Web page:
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People looking to buy a home rarely have enough cash to pay for the whole thing upfront. That’s why mortgage loans are popular. They allow you to borrow money for the home purchase, usually with a down payment, and gradually repay the loan with interest. As much as 87% of recent homebuyers financed their purchase with a mortgage.1
Here’s what you should know about mortgage loans:
- What is a mortgage loan?
- How mortgages work
- Mortgage Qualification
- Mortgage Payment
- Where to get a mortgage
- How to get a mortgage
- How much will a mortgage cost?
What is a mortgage loan?
A mortgage is a loan you take out to finance your home purchase or refinance. Here are a few points to remember about a mortgage:
- It’s secured by your home or other property.
- You pay it back over a period of time — usually 15 to 30 years.
- If you fail to make payments at any point during the loan term, the lender can take possession of your home through foreclosure.
It’s important to consider the costs before signing for the loan. There are two main types of costs to consider:
- Upfront costs: These are one-time costs you pay when you buy the home. They include closing costs, which are typically between 2% and 5% of your home’s purchase price, and the down payment.
- Ongoing costs: These come in the form of a monthly mortgage payment, which you’ll make throughout the life of your loan. The payment typically includes a portion of your principal balance and interest, plus property taxes, homeowners insurance, and mortgage insurance in some cases.
Types of home loans
The most common types of mortgages are conventional loans, jumbo loans, FHA loans, VA loans, and USDA loans. All of these loans are typically available through private lenders such as banks, credit unions, and online institutions. The main difference between these mortgage programs is who insures the loan.
Conventional loans are mortgages that aren’t backed by government entities. They’re guaranteed by agencies Fannie Mae and Freddie Mac, so each loan must conform to agency standards.
A conforming loan on a single-family property must be less than $647,200 in most areas of the U.S., but it can be up to $970,800 in high-cost areas.
Jumbo loans are mortgages that exceed the conforming price limits for the county you’re buying or refinancing in. Unlike conforming conventional loans, jumbo mortgages aren’t purchased, guaranteed, or securitized by Fannie Mae or Freddie Mac.
Every lender sets its own jumbo loan limits and qualification requirements, which are generally stricter than on conventional loans because the lender takes on more risk.
FHA loans are insured by the Federal Housing Administration and must meet FHA loan requirements. While borrowers pay mortgage insurance at closing and throughout the life of the loan, these mortgages are popular among first-time homebuyers.
Compared to conventional loans, FHA mortgages typically come with competitive interest rates and have lower credit score and down payment requirements.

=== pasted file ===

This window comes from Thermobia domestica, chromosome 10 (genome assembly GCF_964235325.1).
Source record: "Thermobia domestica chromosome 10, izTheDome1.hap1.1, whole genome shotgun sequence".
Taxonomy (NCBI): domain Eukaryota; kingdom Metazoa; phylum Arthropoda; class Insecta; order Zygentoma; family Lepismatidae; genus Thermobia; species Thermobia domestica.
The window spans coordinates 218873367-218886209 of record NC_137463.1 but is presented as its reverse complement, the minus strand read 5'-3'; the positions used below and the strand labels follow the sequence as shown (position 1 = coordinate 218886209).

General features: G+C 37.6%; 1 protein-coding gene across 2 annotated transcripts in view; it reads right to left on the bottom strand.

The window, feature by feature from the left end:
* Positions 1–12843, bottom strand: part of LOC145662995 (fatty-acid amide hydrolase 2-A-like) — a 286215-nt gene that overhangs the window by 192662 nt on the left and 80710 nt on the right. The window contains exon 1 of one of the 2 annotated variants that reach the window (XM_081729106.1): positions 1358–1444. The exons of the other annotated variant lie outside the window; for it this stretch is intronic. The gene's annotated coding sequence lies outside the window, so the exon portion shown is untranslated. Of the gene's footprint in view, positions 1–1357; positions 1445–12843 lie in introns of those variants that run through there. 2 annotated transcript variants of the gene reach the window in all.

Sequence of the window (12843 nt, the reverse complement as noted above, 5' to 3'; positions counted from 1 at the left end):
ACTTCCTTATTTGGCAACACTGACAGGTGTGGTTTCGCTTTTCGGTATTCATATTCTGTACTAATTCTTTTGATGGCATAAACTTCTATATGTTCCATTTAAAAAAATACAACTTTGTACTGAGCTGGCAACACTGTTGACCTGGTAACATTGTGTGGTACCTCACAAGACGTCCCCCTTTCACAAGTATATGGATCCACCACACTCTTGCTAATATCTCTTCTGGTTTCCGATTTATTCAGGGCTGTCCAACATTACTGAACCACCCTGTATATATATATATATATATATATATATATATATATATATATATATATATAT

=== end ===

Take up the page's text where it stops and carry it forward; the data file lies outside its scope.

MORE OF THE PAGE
VA loans are designed for eligible service members, veterans, and surviving spouses, and they’re guaranteed through the U.S. Department of Veterans Affairs. Borrowers won’t have to make a down payment or pay private mortgage insurance, but they’ll be responsible for an upfront funding fee.
USDA loans are backed by the U.S. Department of Agriculture. To qualify, you need to meet income requirements and buy a home in a USDA-defined “rural” area. There’s no down payment, but borrowers pay mortgage insurance at closing and throughout the life of the loan.
How mortgages work
Taking out a mortgage involves borrowing a lump sum of money to pay for a property. When you sign the loan papers, you may need to pay closing costs along with a down payment, which is calculated as a percentage of the purchase price.
You’ll repay your home loan over time through monthly installments that include a portion of the principal due plus interest. The monthly payment may also include mortgage insurance, homeowners insurance, and property taxes.
Lenders determine the amount you can borrow and your mortgage rate based on your credit score, debt-to-income ratio (DTI), and down payment. You may be able to lower the interest rate by buying mortgage points. This is an optional fee you can pay the lender in exchange for a lower interest rate.
When you apply for a mortgage loan, lenders check you have strong credit, the monthly income to pay your mortgage, funds for a down payment, and cash reserves to cover the mortgage in a financial emergency. These are typically the minimum requirements:
Lenders use your credit score to determine whether you qualify for the home loan along with the interest rate you receive. Here are the minimum scores you typically need for each loan program:
- Conventional loans: 620
- Jumbo loans: 700
- FHA loans: 500 to 580, depending on your down payment
- USDA loans: Varies by lender, but often 640
- VA loans: Varies by lender
Your DTI ratio shows how much of your monthly income goes toward debt, including your mortgage payment.
If you earn $6,000 a month and $2,400 goes toward your mortgage payment and other debts, then your DTI ratio is 40% ($2,400 is 40% of $6,000).
Conventional loans and FHA loans typically require a DTI ratio around 43% or less to qualify.
The minimum amount you need for a down payment depends on the mortgage program and lender. You’ll typically need a down payment of at least 3% to 5% for a conventional loan, but you won’t need one for USDA loans and VA loans.